“Since most D2C brands are new and unknown, trust and credibility needs to be established for consumers to buy and make repeat purchases, especially in terms any concerns regarding payments, product Quality, returns and refunds,” according to Prabhkiran Singh, founder, Bewakoof, which was one of the pioneers in the D2C space, having started off in 2012.
The reality is that despite the consumer-side and supply-side momentum to the D2C model, issues and concerns around India’s regulatory frameworks for payments and legal compliances for online brands still overwhelm many new startups and aspiring entrepreneurs.
So how can D2C brands and startups optimise their payment strategies and how exactly does it translate into better retention of customers?
#GoingD2C: Decoding Regulations In Digital Payments
Nath Parameshwaran, Director, Corporate Affairs, PayPal India, believes that trade and exports are not meant for big export firms alone, and even D2C brands need to think global. With PayPal’s two-sided network, brands can get access to its global consumer base of 350 million users. . “You can easily take your local business to a global level and sell to a global market. The opportunity is huge, about $400 Bn and growing 25% YoY,” he added.
It’s no secret that in order to ensure sustainable growth in ecommerce and the number of users to make digital a way of life, a safe and seamless payments experience is critical. payments can result in higher customer attrition and drop-offs from the native platform. Around 70% of online shoppers in the US who have the intention of buying abandon during the checkout process and this is often linked to a lack of availability of their preferred mode of payment.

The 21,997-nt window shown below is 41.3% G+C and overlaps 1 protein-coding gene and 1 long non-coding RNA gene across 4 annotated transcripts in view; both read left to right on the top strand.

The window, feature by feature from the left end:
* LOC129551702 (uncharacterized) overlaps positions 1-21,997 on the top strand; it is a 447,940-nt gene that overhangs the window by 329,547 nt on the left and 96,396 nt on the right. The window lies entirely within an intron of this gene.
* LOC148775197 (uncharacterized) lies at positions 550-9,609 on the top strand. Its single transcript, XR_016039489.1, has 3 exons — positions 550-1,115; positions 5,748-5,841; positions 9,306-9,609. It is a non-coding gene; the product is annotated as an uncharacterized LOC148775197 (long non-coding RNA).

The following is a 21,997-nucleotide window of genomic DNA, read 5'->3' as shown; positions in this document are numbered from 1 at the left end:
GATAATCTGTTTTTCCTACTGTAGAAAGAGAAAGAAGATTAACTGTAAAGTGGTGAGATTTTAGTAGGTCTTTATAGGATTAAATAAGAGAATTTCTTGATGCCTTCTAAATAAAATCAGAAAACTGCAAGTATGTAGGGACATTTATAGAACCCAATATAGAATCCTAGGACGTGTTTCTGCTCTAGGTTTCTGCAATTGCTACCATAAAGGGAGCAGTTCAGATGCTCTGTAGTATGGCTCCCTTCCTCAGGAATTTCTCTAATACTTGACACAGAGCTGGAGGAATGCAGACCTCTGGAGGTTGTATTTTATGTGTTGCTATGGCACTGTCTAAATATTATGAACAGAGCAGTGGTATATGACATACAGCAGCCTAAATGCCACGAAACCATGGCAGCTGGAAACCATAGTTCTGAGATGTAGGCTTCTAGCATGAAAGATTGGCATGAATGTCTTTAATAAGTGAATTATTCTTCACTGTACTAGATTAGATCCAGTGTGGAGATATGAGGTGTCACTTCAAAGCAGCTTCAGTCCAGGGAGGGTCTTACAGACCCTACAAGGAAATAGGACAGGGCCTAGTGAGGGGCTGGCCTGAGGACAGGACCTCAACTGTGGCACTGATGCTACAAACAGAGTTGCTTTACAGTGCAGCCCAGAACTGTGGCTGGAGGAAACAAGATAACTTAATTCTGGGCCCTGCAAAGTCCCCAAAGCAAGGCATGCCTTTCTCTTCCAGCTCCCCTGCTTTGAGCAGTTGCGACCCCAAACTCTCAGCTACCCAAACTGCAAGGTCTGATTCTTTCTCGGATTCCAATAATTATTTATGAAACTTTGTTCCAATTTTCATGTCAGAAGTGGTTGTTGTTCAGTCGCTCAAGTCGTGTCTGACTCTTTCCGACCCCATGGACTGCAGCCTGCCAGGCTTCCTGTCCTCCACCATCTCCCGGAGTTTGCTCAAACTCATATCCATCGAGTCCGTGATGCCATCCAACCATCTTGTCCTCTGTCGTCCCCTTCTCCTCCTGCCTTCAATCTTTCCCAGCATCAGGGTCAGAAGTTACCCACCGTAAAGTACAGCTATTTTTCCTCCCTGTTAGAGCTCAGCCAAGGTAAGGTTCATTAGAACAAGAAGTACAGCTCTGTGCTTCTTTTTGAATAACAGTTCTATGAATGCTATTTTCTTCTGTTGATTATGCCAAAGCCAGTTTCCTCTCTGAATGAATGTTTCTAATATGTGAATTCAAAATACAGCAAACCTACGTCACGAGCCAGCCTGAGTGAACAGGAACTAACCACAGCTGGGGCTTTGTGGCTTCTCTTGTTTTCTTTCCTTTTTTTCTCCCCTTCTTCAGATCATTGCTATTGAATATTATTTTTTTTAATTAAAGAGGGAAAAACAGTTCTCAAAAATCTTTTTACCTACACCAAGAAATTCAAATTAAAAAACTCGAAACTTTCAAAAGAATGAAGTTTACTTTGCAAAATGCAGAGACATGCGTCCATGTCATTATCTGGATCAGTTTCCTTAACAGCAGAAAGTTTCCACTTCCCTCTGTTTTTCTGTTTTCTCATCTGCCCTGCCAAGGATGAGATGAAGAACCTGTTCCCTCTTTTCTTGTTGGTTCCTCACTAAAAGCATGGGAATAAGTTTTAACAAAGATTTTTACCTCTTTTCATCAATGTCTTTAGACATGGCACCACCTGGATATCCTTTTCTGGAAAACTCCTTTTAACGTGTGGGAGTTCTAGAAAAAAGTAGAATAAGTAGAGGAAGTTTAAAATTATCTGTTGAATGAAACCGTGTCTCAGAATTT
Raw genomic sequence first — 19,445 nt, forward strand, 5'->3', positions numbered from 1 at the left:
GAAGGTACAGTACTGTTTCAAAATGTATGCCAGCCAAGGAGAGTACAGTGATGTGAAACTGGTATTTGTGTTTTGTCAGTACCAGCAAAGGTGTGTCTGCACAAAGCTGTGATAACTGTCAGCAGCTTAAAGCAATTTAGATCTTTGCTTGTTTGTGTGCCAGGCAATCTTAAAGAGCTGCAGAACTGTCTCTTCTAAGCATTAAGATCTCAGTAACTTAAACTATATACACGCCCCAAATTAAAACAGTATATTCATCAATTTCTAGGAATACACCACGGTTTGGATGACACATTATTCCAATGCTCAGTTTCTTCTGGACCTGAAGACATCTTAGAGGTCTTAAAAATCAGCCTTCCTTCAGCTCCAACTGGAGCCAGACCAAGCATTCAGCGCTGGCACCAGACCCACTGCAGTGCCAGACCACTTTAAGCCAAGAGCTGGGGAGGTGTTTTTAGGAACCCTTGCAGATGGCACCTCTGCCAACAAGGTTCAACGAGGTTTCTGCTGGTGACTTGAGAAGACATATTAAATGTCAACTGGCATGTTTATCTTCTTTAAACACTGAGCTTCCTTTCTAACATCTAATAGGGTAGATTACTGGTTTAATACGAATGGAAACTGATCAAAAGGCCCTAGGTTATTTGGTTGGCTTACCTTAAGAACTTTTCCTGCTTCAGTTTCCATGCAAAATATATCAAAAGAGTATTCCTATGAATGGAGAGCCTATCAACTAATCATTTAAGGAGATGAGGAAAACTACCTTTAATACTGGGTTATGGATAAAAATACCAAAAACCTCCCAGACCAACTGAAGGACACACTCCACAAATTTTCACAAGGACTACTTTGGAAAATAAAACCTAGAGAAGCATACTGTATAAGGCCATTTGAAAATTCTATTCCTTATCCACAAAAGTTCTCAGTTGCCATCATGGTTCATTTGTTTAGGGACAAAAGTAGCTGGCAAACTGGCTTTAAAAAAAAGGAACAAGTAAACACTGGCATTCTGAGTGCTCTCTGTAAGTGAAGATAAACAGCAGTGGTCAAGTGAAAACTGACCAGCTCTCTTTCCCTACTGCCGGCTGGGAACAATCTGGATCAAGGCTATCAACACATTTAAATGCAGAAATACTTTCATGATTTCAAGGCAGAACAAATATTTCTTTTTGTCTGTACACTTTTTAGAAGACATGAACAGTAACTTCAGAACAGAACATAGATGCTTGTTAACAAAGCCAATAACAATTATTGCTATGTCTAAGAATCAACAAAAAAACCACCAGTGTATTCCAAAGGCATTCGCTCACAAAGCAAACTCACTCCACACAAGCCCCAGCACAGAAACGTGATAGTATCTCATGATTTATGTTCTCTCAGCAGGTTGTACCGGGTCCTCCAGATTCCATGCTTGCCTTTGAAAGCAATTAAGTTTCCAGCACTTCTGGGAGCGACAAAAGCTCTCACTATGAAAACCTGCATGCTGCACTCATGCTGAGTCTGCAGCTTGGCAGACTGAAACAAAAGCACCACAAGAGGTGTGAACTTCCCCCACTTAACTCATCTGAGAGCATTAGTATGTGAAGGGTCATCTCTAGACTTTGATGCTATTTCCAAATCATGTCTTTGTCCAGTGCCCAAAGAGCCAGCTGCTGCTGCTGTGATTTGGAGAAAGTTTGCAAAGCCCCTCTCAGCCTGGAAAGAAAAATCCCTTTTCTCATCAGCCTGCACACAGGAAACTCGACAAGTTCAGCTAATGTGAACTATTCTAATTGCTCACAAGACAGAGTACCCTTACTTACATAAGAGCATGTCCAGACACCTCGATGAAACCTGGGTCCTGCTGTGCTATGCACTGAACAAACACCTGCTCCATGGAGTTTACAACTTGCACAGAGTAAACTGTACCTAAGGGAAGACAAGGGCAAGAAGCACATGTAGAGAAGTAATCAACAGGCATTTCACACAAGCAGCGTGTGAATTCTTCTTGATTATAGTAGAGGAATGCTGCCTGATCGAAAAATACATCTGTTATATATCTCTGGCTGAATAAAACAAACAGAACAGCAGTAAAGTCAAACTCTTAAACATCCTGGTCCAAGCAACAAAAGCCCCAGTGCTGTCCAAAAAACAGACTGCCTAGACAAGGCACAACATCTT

Often, when customers are not able to pay on the native D2C channel, they move to ecommerce marketplaces to buy the same product which results in revenue leakage, as D2C brands have to fork up a commission to marketplaces.
That’s why addressing this payment gap and going omnichannel is extremely important for brands willing to take the D2C route to expand their business in global markets.
Karan Mohla, partner at Chiratae Ventures, which has invested in D2C brands such as edtech-focussed PlayShifu and others, in an earlier interaction with Inc42 highlighted that improved digital payments support will increase the likelihood that customers will return to the D2C fold, rather than shop at a mass marketplace which does not have the same soul or personality as a brand’s store.
“Along with solving for distribution, the ease of digital payments has played a big role in propagating the increased use of D2C brands. Seamless payment options have created a frictionless and secure layer to enable transaction closure. This helps with building brand loyalty while building and increasing repeat user purchase behaviour, which is critical for D2C businesses,” Mohla told Inc42.
Building Trust Through Secure Payments